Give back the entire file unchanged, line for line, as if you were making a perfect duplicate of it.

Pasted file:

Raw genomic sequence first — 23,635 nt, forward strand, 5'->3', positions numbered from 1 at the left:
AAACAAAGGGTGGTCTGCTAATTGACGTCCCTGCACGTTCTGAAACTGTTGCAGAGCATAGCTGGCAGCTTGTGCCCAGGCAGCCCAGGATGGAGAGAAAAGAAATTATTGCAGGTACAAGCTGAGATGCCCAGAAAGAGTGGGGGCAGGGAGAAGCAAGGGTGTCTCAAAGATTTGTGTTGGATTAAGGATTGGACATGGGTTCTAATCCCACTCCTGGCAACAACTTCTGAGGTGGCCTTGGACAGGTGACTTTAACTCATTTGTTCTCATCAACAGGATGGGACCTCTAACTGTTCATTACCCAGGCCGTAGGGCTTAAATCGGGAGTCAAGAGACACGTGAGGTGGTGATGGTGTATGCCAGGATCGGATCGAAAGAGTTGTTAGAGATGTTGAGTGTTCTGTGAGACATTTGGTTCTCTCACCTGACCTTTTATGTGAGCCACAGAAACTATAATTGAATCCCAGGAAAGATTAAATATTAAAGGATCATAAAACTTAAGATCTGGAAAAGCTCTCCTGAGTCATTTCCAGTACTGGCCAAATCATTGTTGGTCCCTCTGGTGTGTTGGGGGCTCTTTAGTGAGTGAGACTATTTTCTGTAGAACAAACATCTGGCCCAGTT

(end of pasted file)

Raw genomic sequence first — 23,635 nt, forward strand, 5'->3', positions numbered from 1 at the left:
AAACAAAGGGTGGTCTGCTAATTGACGTCCCTGCACGTTCTGAAACTGTTGCAGAGCATAGCTGGCAGCTTGTGCCCAGGCAGCCCAGGATGGAGAGAAAAGAAATTATTGCAGGTACAAGCTGAGATGCCCAGAAAGAGTGGGGGCAGGGAGAAGCAAGGGTGTCTCAAAGATTTGTGTTGGATTAAGGATTGGACATGGGTTCTAATCCCACTCCTGGCAACAACTTCTGAGGTGGCCTTGGACAGGTGACTTTAACTCATTTGTTCTCATCAACAGGATGGGACCTCTAACTGTTCATTACCCAGGCCGTAGGGCTTAAATCGGGAGTCAAGAGACACGTGAGGTGGTGATGGTGTATGCCAGGATCGGATCGAAAGAGTTGTTAGAGATGTTGAGTGTTCTGTGAGACATTTGGTTCTCTCACCTGACCTTTTATGTGAGCCACAGAAACTATAATTGAATCCCAGGAAAGATTAAATATTAAAGGATCATAAAACTTAAGATCTGGAAAAGCTCTCCTGAGTCATTTCCAGTACTGGCCAAATCATTGTTGGTCCCTCTGGTGTGTTGGGGGCTCTTTAGTGAGTGAGACTATTTTCTGTAGAACAAACATCTGGCCCAGTT